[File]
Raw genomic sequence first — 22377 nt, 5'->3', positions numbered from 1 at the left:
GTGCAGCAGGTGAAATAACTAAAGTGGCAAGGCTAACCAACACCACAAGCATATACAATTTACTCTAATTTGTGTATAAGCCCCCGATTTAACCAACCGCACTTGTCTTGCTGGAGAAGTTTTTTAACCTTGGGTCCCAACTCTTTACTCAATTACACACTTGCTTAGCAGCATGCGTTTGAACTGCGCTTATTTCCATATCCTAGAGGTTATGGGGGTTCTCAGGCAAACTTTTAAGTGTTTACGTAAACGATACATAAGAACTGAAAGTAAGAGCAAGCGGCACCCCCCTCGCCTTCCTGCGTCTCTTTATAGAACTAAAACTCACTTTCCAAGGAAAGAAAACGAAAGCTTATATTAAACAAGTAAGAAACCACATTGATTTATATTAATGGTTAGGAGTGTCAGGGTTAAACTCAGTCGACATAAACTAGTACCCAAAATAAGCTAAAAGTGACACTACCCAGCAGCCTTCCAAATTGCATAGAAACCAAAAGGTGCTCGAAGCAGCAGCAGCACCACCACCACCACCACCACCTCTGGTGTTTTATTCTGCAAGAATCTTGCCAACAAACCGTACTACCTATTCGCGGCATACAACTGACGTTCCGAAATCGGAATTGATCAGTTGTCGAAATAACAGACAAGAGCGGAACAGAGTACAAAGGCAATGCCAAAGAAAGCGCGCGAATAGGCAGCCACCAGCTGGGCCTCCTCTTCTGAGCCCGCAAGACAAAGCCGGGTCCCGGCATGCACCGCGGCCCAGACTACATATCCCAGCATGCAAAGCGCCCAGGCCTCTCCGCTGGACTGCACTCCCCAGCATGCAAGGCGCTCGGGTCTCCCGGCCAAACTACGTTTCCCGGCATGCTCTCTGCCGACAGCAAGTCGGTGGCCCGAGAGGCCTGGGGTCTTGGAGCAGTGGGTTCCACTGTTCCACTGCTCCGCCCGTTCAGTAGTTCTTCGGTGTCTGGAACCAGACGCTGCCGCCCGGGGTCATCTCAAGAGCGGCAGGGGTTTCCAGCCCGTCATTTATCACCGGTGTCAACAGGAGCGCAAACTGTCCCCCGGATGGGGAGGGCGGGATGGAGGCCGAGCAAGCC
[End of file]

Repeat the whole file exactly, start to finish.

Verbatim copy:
Raw genomic sequence first — 22377 nt, 5'->3', positions numbered from 1 at the left:
GTGCAGCAGGTGAAATAACTAAAGTGGCAAGGCTAACCAACACCACAAGCATATACAATTTACTCTAATTTGTGTATAAGCCCCCGATTTAACCAACCGCACTTGTCTTGCTGGAGAAGTTTTTTAACCTTGGGTCCCAACTCTTTACTCAATTACACACTTGCTTAGCAGCATGCGTTTGAACTGCGCTTATTTCCATATCCTAGAGGTTATGGGGGTTCTCAGGCAAACTTTTAAGTGTTTACGTAAACGATACATAAGAACTGAAAGTAAGAGCAAGCGGCACCCCCCTCGCCTTCCTGCGTCTCTTTATAGAACTAAAACTCACTTTCCAAGGAAAGAAAACGAAAGCTTATATTAAACAAGTAAGAAACCACATTGATTTATATTAATGGTTAGGAGTGTCAGGGTTAAACTCAGTCGACATAAACTAGTACCCAAAATAAGCTAAAAGTGACACTACCCAGCAGCCTTCCAAATTGCATAGAAACCAAAAGGTGCTCGAAGCAGCAGCAGCACCACCACCACCACCACCACCTCTGGTGTTTTATTCTGCAAGAATCTTGCCAACAAACCGTACTACCTATTCGCGGCATACAACTGACGTTCCGAAATCGGAATTGATCAGTTGTCGAAATAACAGACAAGAGCGGAACAGAGTACAAAGGCAATGCCAAAGAAAGCGCGCGAATAGGCAGCCACCAGCTGGGCCTCCTCTTCTGAGCCCGCAAGACAAAGCCGGGTCCCGGCATGCACCGCGGCCCAGACTACATATCCCAGCATGCAAAGCGCCCAGGCCTCTCCGCTGGACTGCACTCCCCAGCATGCAAGGCGCTCGGGTCTCCCGGCCAAACTACGTTTCCCGGCATGCTCTCTGCCGACAGCAAGTCGGTGGCCCGAGAGGCCTGGGGTCTTGGAGCAGTGGGTTCCACTGTTCCACTGCTCCGCCCGTTCAGTAGTTCTTCGGTGTCTGGAACCAGACGCTGCCGCCCGGGGTCATCTCAAGAGCGGCAGGGGTTTCCAGCCCGTCATTTATCACCGGTGTCAACAGGAGCGCAAACTGTCCCCCGGATGGGGAGGGCGGGATGGAGGCCGAGCAAGCC